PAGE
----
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Comparative genomic analysis of ten Streptococcus pneumoniae temperate bacteriophages.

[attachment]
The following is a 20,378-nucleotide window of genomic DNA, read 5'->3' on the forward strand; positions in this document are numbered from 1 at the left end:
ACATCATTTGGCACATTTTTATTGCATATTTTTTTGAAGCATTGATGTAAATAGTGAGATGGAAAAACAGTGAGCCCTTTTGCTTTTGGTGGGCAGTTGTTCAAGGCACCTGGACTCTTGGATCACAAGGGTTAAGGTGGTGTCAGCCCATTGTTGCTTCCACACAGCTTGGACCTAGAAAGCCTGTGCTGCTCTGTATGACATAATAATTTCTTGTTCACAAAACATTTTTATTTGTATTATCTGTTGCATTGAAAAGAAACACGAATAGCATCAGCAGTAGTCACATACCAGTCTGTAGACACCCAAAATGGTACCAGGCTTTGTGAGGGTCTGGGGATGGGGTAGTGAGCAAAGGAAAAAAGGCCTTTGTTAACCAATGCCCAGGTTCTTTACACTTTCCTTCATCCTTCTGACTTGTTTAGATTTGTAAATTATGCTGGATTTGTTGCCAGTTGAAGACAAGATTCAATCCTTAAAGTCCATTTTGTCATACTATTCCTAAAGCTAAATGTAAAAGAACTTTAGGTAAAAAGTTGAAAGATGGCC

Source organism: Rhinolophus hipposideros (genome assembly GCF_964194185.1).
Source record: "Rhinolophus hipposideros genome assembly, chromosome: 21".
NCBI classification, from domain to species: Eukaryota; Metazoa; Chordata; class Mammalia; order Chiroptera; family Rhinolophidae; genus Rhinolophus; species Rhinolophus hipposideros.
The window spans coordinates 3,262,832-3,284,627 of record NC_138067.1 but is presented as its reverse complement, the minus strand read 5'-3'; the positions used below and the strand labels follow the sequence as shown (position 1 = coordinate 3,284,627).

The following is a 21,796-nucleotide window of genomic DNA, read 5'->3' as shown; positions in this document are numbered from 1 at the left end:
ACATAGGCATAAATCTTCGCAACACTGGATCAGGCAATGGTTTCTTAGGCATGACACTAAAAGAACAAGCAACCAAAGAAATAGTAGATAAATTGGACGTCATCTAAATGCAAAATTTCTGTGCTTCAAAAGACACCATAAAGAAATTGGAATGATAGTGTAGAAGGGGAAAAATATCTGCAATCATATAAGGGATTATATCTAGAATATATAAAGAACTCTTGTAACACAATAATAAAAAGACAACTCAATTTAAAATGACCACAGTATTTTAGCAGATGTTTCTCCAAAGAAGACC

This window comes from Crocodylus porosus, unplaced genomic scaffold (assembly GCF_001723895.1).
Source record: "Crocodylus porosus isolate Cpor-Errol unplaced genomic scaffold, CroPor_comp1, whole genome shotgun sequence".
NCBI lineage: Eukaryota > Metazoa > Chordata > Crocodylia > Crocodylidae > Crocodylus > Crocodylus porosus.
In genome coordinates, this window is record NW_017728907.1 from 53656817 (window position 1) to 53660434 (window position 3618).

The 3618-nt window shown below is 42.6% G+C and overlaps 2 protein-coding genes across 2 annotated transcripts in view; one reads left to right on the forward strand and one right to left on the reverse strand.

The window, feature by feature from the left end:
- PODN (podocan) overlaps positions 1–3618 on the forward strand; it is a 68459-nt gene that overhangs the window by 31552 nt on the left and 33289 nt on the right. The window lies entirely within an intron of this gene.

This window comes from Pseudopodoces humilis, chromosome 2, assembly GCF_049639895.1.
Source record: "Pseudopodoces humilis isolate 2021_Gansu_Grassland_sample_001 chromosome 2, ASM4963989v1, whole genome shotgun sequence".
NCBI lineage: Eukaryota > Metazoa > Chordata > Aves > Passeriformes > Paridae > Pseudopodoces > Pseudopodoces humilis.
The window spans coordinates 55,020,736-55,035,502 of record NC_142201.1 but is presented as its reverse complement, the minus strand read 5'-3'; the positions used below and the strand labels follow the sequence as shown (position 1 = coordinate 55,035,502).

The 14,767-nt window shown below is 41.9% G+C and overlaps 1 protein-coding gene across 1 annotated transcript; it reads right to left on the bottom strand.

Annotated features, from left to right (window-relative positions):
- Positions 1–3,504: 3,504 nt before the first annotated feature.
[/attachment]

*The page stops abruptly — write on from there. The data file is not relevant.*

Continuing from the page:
Streptococcus pneumoniae is an important human pathogen that often carries temperate bacteriophages. As part of a program to characterize the genetic makeup of prophages associated with clinical strains and to assess the potential roles that they play in the biology and pathogenesis in their host, we performed comparative genomic analysis of 10 temperate pneumococcal phages. All of the genomes are organized into five major gene clusters: lysogeny, replication, packaging, morphogenesis, and lysis clusters. All of the phage particles observed showed a Siphoviridae morphology. The only genes that are well conserved in all the genomes studied are those involved in the integration and the lysis of the host in addition to two genes, of unknown function, within the replication module. We observed that a high percentage of the open reading frames contained no similarities to any sequences catalogued in public databases; however, genes that were homologous to known phage virulence genes, including the pblB gene of Streptococcus mitis and the vapE gene of Dichelobacter nodosus, were also identified. Interestingly, bioinformatic tools showed the presence of a toxin-antitoxin system in the phage phiSpn_6, and this represents the first time that an addition system in a pneumophage has been identified. Collectively, the temperate pneumophages contain a diverse set of genes with various levels of similarity among them.